I was chatting to a friend who also used to live in the Lakes who had recently visited some US national parks whilst on holiday to the States. “The thing that is impressive”, he reflected, “Is that when they do things, they don’t mess around, there are no compromises”. So National Parks in the States are huge, wilderness areas where previous residents have been actively removed. UK National Parks, however, are a different beast and a delicate balance is required between the needs of residents and visitors whilst protecting the natural heritage, wildlife and ecology as well as the cultural history and traditions.
Many respondents to the Lakes Futures research emphasised the possibilities for compromise referring to a, ‘mixed palette’, ‘win-win’ situations and perhaps most strikingly, ‘have our cake and eat it’. But is this compromise really possible? Some people suggested maybe not:
- “I was very torn between A and D. I would love it if things could remain unchanged, but would also love to see a strong ecologically improved situation. I suspect these are not compatible.”
- “Unfortunately there is no middle ground, you can’t do it in a half-hearted way… actually just doing what Europe offers at the moment and paying farmers to reduce their stocking level by say 20% achieves nothing”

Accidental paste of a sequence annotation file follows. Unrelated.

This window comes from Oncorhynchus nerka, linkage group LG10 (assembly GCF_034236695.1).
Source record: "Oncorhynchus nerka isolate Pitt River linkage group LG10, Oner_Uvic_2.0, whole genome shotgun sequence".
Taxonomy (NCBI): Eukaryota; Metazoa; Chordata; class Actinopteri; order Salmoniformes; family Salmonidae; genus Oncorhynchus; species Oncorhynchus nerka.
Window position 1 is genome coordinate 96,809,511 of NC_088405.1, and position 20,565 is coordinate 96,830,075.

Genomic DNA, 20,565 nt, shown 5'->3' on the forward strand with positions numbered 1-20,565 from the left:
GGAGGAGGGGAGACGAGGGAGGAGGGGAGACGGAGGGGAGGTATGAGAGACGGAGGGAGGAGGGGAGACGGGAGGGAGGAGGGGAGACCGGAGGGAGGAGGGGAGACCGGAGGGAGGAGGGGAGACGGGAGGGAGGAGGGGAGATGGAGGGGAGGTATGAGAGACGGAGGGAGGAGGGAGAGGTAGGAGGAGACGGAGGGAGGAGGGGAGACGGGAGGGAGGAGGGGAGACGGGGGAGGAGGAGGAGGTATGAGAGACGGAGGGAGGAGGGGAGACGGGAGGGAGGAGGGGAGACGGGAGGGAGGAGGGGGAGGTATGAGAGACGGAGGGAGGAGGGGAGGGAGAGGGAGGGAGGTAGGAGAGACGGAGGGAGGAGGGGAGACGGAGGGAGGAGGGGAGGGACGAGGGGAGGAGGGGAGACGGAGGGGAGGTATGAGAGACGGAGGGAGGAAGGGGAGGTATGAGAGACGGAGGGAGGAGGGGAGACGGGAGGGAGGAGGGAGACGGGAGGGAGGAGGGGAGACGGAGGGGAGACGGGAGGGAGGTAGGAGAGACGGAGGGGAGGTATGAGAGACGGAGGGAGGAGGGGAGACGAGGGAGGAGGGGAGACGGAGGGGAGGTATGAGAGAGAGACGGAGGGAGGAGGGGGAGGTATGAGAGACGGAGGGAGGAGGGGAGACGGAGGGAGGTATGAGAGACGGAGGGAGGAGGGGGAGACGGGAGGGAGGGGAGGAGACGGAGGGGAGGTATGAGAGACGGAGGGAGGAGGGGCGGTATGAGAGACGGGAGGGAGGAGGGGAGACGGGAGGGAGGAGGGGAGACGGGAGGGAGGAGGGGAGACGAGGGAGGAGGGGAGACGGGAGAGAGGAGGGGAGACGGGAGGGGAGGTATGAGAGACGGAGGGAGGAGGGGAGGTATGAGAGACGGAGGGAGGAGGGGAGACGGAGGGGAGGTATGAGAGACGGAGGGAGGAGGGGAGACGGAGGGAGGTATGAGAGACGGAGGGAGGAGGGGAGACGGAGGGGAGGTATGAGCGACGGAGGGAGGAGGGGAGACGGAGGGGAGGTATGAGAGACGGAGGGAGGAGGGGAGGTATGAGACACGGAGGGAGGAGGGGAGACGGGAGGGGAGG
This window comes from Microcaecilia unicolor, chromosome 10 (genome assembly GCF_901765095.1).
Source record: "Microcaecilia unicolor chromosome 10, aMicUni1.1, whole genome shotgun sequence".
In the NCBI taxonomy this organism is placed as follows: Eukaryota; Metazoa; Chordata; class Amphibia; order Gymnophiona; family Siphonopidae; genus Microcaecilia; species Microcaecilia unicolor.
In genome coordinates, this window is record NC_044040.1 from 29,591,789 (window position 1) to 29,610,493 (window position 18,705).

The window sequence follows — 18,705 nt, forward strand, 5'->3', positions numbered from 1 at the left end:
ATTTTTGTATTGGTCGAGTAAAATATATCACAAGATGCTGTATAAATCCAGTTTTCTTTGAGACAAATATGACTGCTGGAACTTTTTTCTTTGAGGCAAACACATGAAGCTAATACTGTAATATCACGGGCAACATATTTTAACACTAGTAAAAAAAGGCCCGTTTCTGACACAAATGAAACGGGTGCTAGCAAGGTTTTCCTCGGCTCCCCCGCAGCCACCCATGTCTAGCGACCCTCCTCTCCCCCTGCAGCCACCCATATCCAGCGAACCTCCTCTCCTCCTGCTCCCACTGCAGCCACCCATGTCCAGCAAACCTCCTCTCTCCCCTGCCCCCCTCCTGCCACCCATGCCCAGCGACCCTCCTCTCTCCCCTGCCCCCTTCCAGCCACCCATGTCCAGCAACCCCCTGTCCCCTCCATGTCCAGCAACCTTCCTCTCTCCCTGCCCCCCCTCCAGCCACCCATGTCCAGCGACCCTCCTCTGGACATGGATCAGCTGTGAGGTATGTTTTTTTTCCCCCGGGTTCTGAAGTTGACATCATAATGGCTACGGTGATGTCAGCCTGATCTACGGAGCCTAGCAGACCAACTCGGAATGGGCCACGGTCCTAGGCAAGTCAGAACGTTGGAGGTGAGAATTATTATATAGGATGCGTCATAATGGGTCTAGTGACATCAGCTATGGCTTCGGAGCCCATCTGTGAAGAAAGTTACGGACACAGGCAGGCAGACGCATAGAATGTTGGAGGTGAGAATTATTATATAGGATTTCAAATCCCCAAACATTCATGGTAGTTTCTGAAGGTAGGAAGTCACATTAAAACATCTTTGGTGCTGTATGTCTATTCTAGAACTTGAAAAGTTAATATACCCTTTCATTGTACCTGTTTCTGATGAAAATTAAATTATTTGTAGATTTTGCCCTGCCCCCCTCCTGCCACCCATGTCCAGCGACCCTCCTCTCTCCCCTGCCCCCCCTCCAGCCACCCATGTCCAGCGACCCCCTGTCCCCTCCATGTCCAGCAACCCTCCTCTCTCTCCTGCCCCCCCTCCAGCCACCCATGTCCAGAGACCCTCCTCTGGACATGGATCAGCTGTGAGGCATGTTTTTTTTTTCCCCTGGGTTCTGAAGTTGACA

- “Talk of ‘sweet spot in the middle’ between wild and farmed is nonsense… the middle between a cultural landscape and wild is neither one thing nor the other. It just trashes what it really is.”
- “we are getting a compromise which neither party particularly is happy with”
I am not suggesting that compromise be abandoned and we pursue some American style ideal of wilderness. However the cultural landscape of the park, its wildlife and ecology and the livelihoods of local residents are all under pressure from competing land uses – so perhaps we need to look honestly at where genuine conflicts exists. It is easy and politically expedient to talk of compromise, and of course seek them out where possible. At the same time, do we have to seek more innovative solutions such as zoning or simply accept that real success in one land use vision can only really come at the loss of another…
It is these questions which have kept me engaged throughout my research in the Lakes, I hope to be able to return to them throughout my future career and I hope the project and the posts on this blog had got some more people thinking about their answers…